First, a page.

Racial/ethnic differences in emergency care for joint dislocation in 53 US EDs


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Abstract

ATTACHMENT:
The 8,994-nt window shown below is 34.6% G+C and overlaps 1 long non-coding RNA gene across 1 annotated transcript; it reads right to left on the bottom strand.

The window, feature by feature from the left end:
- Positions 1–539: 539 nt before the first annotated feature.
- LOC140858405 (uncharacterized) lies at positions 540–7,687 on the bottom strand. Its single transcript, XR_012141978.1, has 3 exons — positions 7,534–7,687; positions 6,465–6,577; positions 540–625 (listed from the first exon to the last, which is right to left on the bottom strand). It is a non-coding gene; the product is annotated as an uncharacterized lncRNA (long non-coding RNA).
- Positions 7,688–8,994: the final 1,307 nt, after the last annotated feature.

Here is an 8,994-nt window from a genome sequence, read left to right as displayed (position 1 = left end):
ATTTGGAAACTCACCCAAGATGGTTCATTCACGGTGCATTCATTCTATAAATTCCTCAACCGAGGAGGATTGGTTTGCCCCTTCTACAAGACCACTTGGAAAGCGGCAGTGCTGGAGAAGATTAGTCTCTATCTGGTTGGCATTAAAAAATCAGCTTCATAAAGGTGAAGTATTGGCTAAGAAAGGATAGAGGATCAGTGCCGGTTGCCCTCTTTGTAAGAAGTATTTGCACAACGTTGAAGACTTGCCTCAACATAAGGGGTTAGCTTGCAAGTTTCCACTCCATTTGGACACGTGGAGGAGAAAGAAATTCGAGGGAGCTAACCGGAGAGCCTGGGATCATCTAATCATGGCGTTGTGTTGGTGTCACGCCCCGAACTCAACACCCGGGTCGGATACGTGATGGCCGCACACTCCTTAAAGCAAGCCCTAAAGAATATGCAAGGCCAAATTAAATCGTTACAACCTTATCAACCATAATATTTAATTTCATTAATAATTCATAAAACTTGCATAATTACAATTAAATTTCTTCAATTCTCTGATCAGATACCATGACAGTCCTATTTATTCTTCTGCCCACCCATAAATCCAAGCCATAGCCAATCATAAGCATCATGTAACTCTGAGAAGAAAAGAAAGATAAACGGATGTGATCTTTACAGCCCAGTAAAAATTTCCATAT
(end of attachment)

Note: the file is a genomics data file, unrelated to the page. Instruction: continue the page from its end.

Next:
Objective:The aim of the study was to investigate racial/ethnic differences in emergency care for patients with joint dislocation.Methods:We performed a secondary analysis of the dislocation component of the National Emergency Department Safety Study. Using a principal diagnosis of dislocation, we identified emergency department (ED) visits for joint dislocations in 53 urban EDs across 19 US states between 2003 and 2005. Quality of care was evaluated based on 9 guideline-concordant care measures.Results:Of the 1945 patients included in this analysis, 1124 (58%) were white; 561 (29%), black, and 260 (13%), Hispanic. One-third of the 53 EDs cared for 51% of minority patients. After multivariable adjustment, black patients were less likely to receive any analgesic treatment (odds ratio [OR], 0.68; 95% confidence interval [CI], 0.51-0.90) or opioid treatment (OR, 0.64; 95% CI, 0.41-0.997), waited longer to receive analgesia (mean difference in time to analgesic treatment, 32 minutes; 95% CI, 16-52 minutes), and were less likely to receive reassessments of pain (OR, 0.49; 95% CI, 0.34-0.70) compared with white patients. There were no ethnic disparities in most of the care measures between Hispanic and white patients. There were no disparities in initial pain assessment, pre- and postprocedural neurovascular assessment, procedural monitoring, or success of joint reduction across the racial/ethnic groups.Conclusions:Black patients presenting to the ED with joint dislocations received lower quality of care in some, but not all, areas compared with white patients. Future interventions should target these areas to eliminate racial disparities in dislocation care.

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